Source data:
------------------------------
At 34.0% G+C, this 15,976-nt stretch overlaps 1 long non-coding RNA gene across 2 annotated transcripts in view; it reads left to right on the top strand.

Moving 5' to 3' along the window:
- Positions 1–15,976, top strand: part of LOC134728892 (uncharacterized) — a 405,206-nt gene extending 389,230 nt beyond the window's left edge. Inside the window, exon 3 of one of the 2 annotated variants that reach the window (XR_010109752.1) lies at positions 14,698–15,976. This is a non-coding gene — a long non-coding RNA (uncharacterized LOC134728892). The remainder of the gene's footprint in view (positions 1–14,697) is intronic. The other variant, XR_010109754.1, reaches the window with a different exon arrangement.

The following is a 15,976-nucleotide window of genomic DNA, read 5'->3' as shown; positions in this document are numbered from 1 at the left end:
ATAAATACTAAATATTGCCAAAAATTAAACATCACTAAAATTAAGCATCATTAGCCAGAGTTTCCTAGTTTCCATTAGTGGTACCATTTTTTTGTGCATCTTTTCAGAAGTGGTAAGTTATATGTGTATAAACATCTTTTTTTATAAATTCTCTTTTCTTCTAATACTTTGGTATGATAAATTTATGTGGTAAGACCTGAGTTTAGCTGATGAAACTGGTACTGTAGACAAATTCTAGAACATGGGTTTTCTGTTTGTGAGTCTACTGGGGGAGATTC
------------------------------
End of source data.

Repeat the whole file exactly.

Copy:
At 34.0% G+C, this 15,976-nt stretch overlaps 1 long non-coding RNA gene across 2 annotated transcripts in view; it reads left to right on the top strand.

Moving 5' to 3' along the window:
- Positions 1–15,976, top strand: part of LOC134728892 (uncharacterized) — a 405,206-nt gene extending 389,230 nt beyond the window's left edge. Inside the window, exon 3 of one of the 2 annotated variants that reach the window (XR_010109752.1) lies at positions 14,698–15,976. This is a non-coding gene — a long non-coding RNA (uncharacterized LOC134728892). The remainder of the gene's footprint in view (positions 1–14,697) is intronic. The other variant, XR_010109754.1, reaches the window with a different exon arrangement.

The following is a 15,976-nucleotide window of genomic DNA, read 5'->3' as shown; positions in this document are numbered from 1 at the left end:
ATAAATACTAAATATTGCCAAAAATTAAACATCACTAAAATTAAGCATCATTAGCCAGAGTTTCCTAGTTTCCATTAGTGGTACCATTTTTTTGTGCATCTTTTCAGAAGTGGTAAGTTATATGTGTATAAACATCTTTTTTTATAAATTCTCTTTTCTTCTAATACTTTGGTATGATAAATTTATGTGGTAAGACCTGAGTTTAGCTGATGAAACTGGTACTGTAGACAAATTCTAGAACATGGGTTTTCTGTTTGTGAGTCTACTGGGGGAGATTC